By Rikki King and Noah Haglund Herald Writers
EVERETT — A historic building in downtown Everett remains uninhabitable after a fatal fire broke out Sunday on the fourth floor.
The American Red Cross housed 20 people from the Hodges building at 1804 Hewitt Ave. overnight after the fire Sunday, said local executive director Chuck Morrison. The people were provided with food, medicine and basic supplies.
On Monday, the Red Cross, the city of Everett and local housing officials were working together on what’s next, Morrison said.
The cause of the 6:40 a.m. fire remains under investigation, Everett city spokeswoman Meghan Pembroke said Monday.
“So far we see no indication of foul play and we haven’t made any arrests, but the investigation is continuing,” she said.
The identity of a woman found dead inside the building was not made public Monday.
Crews still are evaluating the extent of the damage, Pembroke said. The flames were contained to the dead woman’s apartment, however, other units were damaged by smoke and water.
The city condemned the building on Nov. 20 after its stairwell was deemed unsafe because it couldn’t be isolated in a fire, Pembroke said. The issue comes up in older, multi-story buildings downtown, and the city has been working with property owners on fixes, she said.
The building’s owner, Pete Sikov, had until Dec. 20 to make the safety improvements.
“The property owner was making a lot of progress and was actually very close to being done with that work,” Pembroke said.
Sikov also owned the historic McCrossen building, which was destroyed in a fatal fire on the same block in November 2012. As of Monday, city officials had not heard of any plans from Sikov to redevelop the former McCrossen site, Pembroke said.
Although the Hodges was condemned, the city still allowed people to live in the 36-unit building before the fire. That’s no longer the case. The city has ruled the building unsafe to occupy.
Even so, Sikov emailed the newspaper on Monday saying he was working with his insurance company and contractors to get tenants back into 23 units by the end of the week. He hoped to have another eight units ready next week. The building’s remaining apartments, however, sustained more damage and aren’t expected to be inhabitable anytime soon.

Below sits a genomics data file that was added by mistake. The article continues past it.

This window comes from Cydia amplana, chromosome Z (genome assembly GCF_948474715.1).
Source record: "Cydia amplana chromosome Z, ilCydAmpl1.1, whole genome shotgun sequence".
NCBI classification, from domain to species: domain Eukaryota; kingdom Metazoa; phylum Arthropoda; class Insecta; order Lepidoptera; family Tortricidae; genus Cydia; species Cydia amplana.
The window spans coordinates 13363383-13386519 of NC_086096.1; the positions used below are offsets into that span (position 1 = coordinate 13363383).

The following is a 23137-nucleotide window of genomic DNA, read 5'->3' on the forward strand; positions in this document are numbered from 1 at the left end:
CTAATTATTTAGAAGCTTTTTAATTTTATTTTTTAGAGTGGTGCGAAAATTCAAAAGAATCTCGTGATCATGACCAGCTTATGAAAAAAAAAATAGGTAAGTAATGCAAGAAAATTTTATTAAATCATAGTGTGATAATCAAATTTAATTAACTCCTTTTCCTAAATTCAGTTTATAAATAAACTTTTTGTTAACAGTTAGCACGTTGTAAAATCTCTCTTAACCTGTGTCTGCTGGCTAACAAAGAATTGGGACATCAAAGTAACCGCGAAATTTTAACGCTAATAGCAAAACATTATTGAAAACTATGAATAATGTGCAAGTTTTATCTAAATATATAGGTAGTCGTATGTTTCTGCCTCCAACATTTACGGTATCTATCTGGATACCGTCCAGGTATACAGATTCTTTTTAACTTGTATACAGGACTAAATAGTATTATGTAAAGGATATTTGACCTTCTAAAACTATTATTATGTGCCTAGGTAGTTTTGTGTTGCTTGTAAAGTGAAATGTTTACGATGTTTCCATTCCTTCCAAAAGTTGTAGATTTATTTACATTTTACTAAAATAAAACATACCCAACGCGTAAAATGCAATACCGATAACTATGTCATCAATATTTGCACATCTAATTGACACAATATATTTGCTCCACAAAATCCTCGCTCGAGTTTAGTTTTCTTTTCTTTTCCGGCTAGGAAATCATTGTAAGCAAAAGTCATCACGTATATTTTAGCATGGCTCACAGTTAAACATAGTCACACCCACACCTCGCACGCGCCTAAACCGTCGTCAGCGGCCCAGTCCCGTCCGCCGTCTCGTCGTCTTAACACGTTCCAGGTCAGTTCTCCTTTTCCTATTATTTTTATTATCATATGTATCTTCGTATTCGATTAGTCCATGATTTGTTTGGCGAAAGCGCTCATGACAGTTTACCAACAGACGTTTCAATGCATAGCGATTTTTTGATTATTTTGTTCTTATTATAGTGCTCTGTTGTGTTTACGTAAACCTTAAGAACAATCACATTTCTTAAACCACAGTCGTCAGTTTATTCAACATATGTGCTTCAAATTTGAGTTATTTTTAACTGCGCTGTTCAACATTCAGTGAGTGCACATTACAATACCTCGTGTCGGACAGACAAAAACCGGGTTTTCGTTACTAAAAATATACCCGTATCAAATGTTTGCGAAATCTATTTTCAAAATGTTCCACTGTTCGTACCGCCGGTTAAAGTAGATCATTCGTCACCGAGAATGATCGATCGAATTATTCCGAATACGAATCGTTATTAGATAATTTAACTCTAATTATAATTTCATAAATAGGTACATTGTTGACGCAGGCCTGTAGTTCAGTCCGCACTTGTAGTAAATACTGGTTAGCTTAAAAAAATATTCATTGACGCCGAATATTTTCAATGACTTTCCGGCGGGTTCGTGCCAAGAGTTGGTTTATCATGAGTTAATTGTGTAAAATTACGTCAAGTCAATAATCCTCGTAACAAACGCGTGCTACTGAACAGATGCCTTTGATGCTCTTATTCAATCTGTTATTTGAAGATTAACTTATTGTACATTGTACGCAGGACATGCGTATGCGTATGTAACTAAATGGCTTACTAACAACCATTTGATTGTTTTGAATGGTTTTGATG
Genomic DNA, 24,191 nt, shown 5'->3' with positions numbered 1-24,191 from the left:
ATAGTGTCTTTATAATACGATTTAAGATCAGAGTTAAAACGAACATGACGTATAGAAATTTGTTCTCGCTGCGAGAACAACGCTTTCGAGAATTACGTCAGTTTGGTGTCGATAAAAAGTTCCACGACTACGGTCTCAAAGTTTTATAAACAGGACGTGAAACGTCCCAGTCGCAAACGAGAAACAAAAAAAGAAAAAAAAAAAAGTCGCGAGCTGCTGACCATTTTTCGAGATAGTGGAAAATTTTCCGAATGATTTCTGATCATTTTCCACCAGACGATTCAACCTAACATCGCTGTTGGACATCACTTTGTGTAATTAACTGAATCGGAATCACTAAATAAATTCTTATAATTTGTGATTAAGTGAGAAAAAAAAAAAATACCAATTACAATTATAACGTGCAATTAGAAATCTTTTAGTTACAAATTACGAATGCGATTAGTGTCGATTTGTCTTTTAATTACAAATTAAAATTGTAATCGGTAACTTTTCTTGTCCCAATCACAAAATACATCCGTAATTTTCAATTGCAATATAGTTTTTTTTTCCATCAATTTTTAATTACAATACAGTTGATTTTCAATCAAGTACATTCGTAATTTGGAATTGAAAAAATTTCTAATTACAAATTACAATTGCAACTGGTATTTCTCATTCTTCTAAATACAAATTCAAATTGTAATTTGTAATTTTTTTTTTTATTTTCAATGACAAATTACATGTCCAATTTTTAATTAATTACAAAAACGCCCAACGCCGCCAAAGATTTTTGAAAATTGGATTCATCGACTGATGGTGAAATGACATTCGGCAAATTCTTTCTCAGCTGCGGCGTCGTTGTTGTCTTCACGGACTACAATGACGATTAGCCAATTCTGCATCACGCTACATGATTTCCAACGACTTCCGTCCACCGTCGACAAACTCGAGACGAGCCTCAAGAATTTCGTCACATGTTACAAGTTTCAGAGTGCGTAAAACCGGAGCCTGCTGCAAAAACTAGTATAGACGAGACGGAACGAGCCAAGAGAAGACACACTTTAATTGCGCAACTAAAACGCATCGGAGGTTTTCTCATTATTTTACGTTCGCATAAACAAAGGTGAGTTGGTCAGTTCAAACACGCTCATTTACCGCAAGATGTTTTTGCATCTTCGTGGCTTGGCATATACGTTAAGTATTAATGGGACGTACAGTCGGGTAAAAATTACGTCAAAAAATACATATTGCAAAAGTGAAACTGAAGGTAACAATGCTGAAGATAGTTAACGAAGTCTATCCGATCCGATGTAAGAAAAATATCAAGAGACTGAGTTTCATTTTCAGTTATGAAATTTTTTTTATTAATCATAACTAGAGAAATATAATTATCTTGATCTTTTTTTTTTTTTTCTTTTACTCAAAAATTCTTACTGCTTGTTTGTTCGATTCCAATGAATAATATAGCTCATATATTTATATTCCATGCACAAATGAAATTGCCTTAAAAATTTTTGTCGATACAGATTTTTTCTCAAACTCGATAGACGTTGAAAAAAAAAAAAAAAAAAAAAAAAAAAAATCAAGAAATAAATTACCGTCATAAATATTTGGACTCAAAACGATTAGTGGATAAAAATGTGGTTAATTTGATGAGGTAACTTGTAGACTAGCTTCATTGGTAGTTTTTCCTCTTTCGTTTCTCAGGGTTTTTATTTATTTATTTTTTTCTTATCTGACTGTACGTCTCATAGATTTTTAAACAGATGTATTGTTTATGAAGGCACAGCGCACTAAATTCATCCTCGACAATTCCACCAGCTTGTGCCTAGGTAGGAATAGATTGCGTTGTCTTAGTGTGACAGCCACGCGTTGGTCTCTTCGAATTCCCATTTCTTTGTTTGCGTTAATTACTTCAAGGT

“(W)e are looking at alternate locations in the building or nearby so they can have homes quickly as possible,” he wrote.
Inspections were under way to make sure the building’s electrical system could be reactivated, Sikov said. Next steps include drying out rooms soaked by water during the fire and removing damaged materials.
The Hodges building was completed in 1923. Architect Benjamin Turnbull designed several other downtown structures, including the 1910 Commerce building across the street on Hewitt, Everett Public Library historian David Dilgard said.
Fifty-five buildings in Everett are under condemnation, most of which are vacant foreclosed homes, city officials said.
Rikki King: 425-339-3449, email@example.com.
The Snohomish County Chapter of the American Red Cross is working to help tenants displaced by Sunday’s fire in the Hodges Building. To contribute to the nonprofit’s mission to help people affected by this, and other disasters, call 425-252-4103 or 1-800-RED-CROSS or go to www.redcross.org/wa/everett.